Classic Computer Magazine Archive COMPUTE! ISSUE 59 / APRIL 1985 / PAGE 10


The Editors and Readers of COMPUTE!


Speeding Up Basic
While reading your article "MSX Is Coming" in the January 1985 issue Of COMPUTE!, I was inspired to make a few observations about your bubble sort example. I think these comments would be useful to your readers.
    I realize that your sort was not intended to be an example of optimized code, so please don't take my comments as criticisms. Rather, my comments are intended to point out some of the simple things that we frequently overlook when we're involved in some more massive programming task.
    1. A bubble sort of the type illustrated always floats the largest number to the end of the array. On each succeeding float, the extent of the FOR-NEXT loop can be reduced. This results in progressively faster passes through the loops.
    Example: Change lines 150, 170, and 190 to the following:

170 FOR K=0 TO L
190 NEXT K:L=L-1

    On my VIC-20, this reduces the program execution time from 6:35 to 4:52. This is 74 percent of the previous runtime. A similar time savings should apply to any machine.
    2. If an arithmetic operation must be performed more than twice within a FOR-NEXT loop, the loop will usually execute faster if the operation is performed once and assigned to a variable, then used thereafter within the loop.
    Example: Change lines 150, 170, 180, and 190 to the following:

170 FOR K=0 TO L:Kl=K+1
180 IF A(K)>A(Kl) THEN
190 NEXT K:L=L-1

    On my VIC-20, this reduces the program runtime from 6:35 to 4:37. Note that this change was really beneficial only because the IF con dition usually resolves to true, resulting in the subsequent requirement for three additions whenever it was true. If the IF condition were rarely true, application of the "do the addition once" rule might actually slow down the FOR-NEXT loop, unless the loop contained further statements requiring the same operation.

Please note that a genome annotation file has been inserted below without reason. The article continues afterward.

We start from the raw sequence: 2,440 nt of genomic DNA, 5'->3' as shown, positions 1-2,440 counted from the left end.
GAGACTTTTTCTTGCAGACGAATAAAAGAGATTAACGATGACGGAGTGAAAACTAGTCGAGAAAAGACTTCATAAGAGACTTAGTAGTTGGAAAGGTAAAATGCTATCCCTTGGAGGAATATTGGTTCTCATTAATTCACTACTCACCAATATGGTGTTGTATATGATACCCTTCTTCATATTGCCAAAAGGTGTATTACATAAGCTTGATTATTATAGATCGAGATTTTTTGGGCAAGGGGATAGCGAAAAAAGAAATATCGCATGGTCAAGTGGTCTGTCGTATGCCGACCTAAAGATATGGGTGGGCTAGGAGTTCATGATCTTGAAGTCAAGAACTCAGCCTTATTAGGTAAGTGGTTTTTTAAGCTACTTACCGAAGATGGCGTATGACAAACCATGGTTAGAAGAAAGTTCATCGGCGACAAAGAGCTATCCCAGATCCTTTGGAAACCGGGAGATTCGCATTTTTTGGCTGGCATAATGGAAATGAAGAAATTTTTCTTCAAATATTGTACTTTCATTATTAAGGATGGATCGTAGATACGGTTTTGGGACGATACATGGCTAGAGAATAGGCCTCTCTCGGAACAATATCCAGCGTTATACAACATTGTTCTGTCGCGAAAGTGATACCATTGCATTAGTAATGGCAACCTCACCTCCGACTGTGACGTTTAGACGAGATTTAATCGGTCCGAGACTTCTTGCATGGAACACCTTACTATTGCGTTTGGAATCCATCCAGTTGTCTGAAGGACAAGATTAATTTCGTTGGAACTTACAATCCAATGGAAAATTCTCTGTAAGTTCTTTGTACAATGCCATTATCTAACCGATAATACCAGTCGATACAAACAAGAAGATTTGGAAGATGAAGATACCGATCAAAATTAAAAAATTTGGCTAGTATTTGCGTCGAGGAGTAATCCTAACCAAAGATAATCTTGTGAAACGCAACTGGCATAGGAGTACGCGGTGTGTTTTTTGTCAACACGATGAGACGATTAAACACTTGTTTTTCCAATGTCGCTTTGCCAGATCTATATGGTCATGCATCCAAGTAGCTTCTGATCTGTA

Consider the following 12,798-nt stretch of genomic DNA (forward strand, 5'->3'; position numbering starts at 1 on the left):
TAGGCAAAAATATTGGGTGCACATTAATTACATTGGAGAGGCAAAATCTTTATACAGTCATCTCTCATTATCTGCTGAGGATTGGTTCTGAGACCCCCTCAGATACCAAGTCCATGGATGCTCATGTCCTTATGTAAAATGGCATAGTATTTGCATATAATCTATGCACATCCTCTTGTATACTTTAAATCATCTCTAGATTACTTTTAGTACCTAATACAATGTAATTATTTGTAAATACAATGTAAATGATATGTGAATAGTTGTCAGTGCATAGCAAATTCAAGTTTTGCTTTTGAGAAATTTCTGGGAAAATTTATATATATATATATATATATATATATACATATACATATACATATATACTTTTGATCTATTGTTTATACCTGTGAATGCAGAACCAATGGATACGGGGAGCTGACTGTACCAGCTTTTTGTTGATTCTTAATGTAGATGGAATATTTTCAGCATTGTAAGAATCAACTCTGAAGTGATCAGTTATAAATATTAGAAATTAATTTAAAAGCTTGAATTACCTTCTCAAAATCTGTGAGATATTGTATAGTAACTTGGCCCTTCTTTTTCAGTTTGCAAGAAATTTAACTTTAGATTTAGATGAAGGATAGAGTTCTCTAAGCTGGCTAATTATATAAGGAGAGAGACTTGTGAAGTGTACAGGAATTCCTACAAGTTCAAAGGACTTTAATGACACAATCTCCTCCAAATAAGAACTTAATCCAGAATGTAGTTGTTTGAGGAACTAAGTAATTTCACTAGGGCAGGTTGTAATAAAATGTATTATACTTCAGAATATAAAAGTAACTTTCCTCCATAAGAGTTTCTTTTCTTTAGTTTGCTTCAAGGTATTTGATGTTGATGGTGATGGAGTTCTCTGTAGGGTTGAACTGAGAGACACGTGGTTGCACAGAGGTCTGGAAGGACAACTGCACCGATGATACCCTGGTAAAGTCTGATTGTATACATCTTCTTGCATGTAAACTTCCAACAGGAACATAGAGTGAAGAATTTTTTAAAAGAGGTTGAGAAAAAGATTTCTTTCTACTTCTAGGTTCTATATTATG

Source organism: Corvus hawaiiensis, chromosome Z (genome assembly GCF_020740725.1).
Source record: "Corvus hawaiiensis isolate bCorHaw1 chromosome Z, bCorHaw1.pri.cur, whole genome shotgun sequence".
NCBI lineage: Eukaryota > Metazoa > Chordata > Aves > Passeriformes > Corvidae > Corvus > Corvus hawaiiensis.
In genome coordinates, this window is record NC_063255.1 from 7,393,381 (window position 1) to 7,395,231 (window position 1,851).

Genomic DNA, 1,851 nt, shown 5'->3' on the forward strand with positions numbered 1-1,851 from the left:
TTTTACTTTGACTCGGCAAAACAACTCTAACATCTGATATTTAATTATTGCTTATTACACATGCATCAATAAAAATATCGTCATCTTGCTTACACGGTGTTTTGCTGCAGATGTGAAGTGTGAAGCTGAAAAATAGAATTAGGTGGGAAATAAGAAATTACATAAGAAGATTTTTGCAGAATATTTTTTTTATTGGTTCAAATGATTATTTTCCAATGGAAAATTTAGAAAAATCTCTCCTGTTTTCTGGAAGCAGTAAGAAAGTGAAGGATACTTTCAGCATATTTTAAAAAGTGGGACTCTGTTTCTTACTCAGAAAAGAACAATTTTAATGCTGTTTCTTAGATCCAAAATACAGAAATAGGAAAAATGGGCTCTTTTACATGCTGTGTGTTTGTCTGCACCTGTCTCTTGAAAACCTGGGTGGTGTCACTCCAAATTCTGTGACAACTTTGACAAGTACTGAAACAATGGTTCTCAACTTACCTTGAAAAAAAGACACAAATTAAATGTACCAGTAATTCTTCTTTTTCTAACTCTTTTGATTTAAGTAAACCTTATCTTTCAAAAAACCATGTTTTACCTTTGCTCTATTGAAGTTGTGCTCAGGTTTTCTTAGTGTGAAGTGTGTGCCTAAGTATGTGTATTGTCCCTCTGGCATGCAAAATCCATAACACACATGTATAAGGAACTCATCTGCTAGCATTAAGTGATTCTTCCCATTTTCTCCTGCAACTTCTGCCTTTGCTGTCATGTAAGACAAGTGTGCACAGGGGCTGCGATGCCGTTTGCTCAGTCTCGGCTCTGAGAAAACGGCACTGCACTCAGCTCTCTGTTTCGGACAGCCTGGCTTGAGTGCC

3. Generally, the more characters you feed BASIC to interpret, the longer it will take to interpret them. For speed-intensive applications in BASIC, such as sorting, one should make the variable names as short as possible. This lets the interpreter make its decisions slightly faster.
    Example: Same as previous except that J is used in place of K1, and X is used in place of EX:

160 X=0
170 FOR K=0 TO L:J=K+1
180 IF A(K)>A(J) THEN
190 NEXT K:L=L-1
200 IF X<>0 THEN GOTO 160

    On my VIC-20, this reduces the runtime from the original 6:35 to 4:27. But more significantly, it is the same program as my previous example, but is 1 percent faster, just from shortening the variable names.
    I'd also like to comment on another of your articles: "Which Computer Language Is Best?" ["The Beginner's Page," January 1985]. In your commentary on BASIC, I think you overlooked stressing the fundamental aspect of BASIC that makes it so appealing to so many of us-the fact that it normally is available as an interpreter. We can stop the program, make a change in a line, rerun the program, and see the result immediately without having to get bogged down in relinking and recompiling code. This makes it easy to use (which you did acknowledge) and facilitates experimentation, even by children, which in turn facilitates learning. I have worked with compiled BASIC before, and found that it involves the same frustrations in use as any other programming language that cannot be immediately run.
Mike Hale

Thanks for the tips. Many readers will benefit from your observations. As we pointed out, the sort program was generic so it could be implemented on many different computers without major modifications. The original version of the bubble sort benchmark is listed at the end of the next letter.